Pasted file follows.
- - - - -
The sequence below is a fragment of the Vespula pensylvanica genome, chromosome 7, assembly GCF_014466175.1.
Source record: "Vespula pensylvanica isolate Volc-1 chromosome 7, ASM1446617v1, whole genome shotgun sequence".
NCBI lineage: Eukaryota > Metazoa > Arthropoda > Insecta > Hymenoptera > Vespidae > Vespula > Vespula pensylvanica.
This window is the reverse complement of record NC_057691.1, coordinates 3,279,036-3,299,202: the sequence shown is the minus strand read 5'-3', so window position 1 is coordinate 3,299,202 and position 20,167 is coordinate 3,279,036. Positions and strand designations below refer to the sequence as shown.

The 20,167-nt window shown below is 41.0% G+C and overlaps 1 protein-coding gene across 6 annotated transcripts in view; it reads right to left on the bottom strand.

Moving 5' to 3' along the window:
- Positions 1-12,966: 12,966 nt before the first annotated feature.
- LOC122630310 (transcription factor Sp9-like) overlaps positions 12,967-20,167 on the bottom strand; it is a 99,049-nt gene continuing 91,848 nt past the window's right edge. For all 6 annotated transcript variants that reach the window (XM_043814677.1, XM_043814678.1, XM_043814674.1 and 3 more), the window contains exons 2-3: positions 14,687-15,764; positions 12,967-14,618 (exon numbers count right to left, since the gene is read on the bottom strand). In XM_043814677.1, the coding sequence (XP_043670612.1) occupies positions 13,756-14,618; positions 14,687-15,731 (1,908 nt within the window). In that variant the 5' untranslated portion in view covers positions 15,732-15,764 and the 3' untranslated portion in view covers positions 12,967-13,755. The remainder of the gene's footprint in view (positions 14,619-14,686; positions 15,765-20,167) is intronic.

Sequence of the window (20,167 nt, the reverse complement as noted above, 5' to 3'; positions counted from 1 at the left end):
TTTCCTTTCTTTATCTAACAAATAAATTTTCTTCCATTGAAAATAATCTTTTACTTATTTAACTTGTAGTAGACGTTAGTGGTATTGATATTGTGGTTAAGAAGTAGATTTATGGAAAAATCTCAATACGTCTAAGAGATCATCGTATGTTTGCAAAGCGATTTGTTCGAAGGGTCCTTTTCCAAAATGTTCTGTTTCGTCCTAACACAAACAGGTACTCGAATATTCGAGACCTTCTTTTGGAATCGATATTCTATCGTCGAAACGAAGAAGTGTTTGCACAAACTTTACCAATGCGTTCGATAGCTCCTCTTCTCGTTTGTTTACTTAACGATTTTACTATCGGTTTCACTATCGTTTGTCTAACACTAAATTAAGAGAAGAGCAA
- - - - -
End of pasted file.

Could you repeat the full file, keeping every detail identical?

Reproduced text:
The sequence below is a fragment of the Vespula pensylvanica genome, chromosome 7, assembly GCF_014466175.1.
Source record: "Vespula pensylvanica isolate Volc-1 chromosome 7, ASM1446617v1, whole genome shotgun sequence".
NCBI lineage: Eukaryota > Metazoa > Arthropoda > Insecta > Hymenoptera > Vespidae > Vespula > Vespula pensylvanica.
This window is the reverse complement of record NC_057691.1, coordinates 3,279,036-3,299,202: the sequence shown is the minus strand read 5'-3', so window position 1 is coordinate 3,299,202 and position 20,167 is coordinate 3,279,036. Positions and strand designations below refer to the sequence as shown.

The 20,167-nt window shown below is 41.0% G+C and overlaps 1 protein-coding gene across 6 annotated transcripts in view; it reads right to left on the bottom strand.

Moving 5' to 3' along the window:
- Positions 1-12,966: 12,966 nt before the first annotated feature.
- LOC122630310 (transcription factor Sp9-like) overlaps positions 12,967-20,167 on the bottom strand; it is a 99,049-nt gene continuing 91,848 nt past the window's right edge. For all 6 annotated transcript variants that reach the window (XM_043814677.1, XM_043814678.1, XM_043814674.1 and 3 more), the window contains exons 2-3: positions 14,687-15,764; positions 12,967-14,618 (exon numbers count right to left, since the gene is read on the bottom strand). In XM_043814677.1, the coding sequence (XP_043670612.1) occupies positions 13,756-14,618; positions 14,687-15,731 (1,908 nt within the window). In that variant the 5' untranslated portion in view covers positions 15,732-15,764 and the 3' untranslated portion in view covers positions 12,967-13,755. The remainder of the gene's footprint in view (positions 14,619-14,686; positions 15,765-20,167) is intronic.

Sequence of the window (20,167 nt, the reverse complement as noted above, 5' to 3'; positions counted from 1 at the left end):
TTTCCTTTCTTTATCTAACAAATAAATTTTCTTCCATTGAAAATAATCTTTTACTTATTTAACTTGTAGTAGACGTTAGTGGTATTGATATTGTGGTTAAGAAGTAGATTTATGGAAAAATCTCAATACGTCTAAGAGATCATCGTATGTTTGCAAAGCGATTTGTTCGAAGGGTCCTTTTCCAAAATGTTCTGTTTCGTCCTAACACAAACAGGTACTCGAATATTCGAGACCTTCTTTTGGAATCGATATTCTATCGTCGAAACGAAGAAGTGTTTGCACAAACTTTACCAATGCGTTCGATAGCTCCTCTTCTCGTTTGTTTACTTAACGATTTTACTATCGGTTTCACTATCGTTTGTCTAACACTAAATTAAGAGAAGAGCAA